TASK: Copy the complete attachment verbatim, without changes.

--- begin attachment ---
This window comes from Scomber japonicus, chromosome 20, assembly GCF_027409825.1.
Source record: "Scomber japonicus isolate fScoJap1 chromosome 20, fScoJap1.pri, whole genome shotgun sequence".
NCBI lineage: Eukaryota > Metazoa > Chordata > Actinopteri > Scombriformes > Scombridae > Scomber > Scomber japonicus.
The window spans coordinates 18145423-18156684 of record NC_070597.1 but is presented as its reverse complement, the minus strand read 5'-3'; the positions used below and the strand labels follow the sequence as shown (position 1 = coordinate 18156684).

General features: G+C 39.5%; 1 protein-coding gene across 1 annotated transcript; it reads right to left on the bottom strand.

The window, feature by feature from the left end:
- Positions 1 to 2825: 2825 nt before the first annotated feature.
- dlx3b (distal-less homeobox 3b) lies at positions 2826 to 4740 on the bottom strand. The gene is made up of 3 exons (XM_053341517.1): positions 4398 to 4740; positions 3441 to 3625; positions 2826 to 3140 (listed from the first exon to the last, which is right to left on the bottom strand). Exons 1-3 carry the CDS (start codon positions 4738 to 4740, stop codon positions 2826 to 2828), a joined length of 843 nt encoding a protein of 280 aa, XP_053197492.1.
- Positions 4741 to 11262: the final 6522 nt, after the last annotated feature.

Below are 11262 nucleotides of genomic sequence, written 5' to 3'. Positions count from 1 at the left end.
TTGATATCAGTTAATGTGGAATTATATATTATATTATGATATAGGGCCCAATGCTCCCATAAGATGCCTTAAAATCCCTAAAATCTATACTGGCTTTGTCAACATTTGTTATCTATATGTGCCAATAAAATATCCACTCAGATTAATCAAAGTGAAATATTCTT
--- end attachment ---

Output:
This window comes from Scomber japonicus, chromosome 20, assembly GCF_027409825.1.
Source record: "Scomber japonicus isolate fScoJap1 chromosome 20, fScoJap1.pri, whole genome shotgun sequence".
NCBI lineage: Eukaryota > Metazoa > Chordata > Actinopteri > Scombriformes > Scombridae > Scomber > Scomber japonicus.
The window spans coordinates 18145423-18156684 of record NC_070597.1 but is presented as its reverse complement, the minus strand read 5'-3'; the positions used below and the strand labels follow the sequence as shown (position 1 = coordinate 18156684).

General features: G+C 39.5%; 1 protein-coding gene across 1 annotated transcript; it reads right to left on the bottom strand.

The window, feature by feature from the left end:
- Positions 1 to 2825: 2825 nt before the first annotated feature.
- dlx3b (distal-less homeobox 3b) lies at positions 2826 to 4740 on the bottom strand. The gene is made up of 3 exons (XM_053341517.1): positions 4398 to 4740; positions 3441 to 3625; positions 2826 to 3140 (listed from the first exon to the last, which is right to left on the bottom strand). Exons 1-3 carry the CDS (start codon positions 4738 to 4740, stop codon positions 2826 to 2828), a joined length of 843 nt encoding a protein of 280 aa, XP_053197492.1.
- Positions 4741 to 11262: the final 6522 nt, after the last annotated feature.

Below are 11262 nucleotides of genomic sequence, written 5' to 3'. Positions count from 1 at the left end.
TTGATATCAGTTAATGTGGAATTATATATTATATTATGATATAGGGCCCAATGCTCCCATAAGATGCCTTAAAATCCCTAAAATCTATACTGGCTTTGTCAACATTTGTTATCTATATGTGCCAATAAAATATCCACTCAGATTAATCAAAGTGAAATATTCTT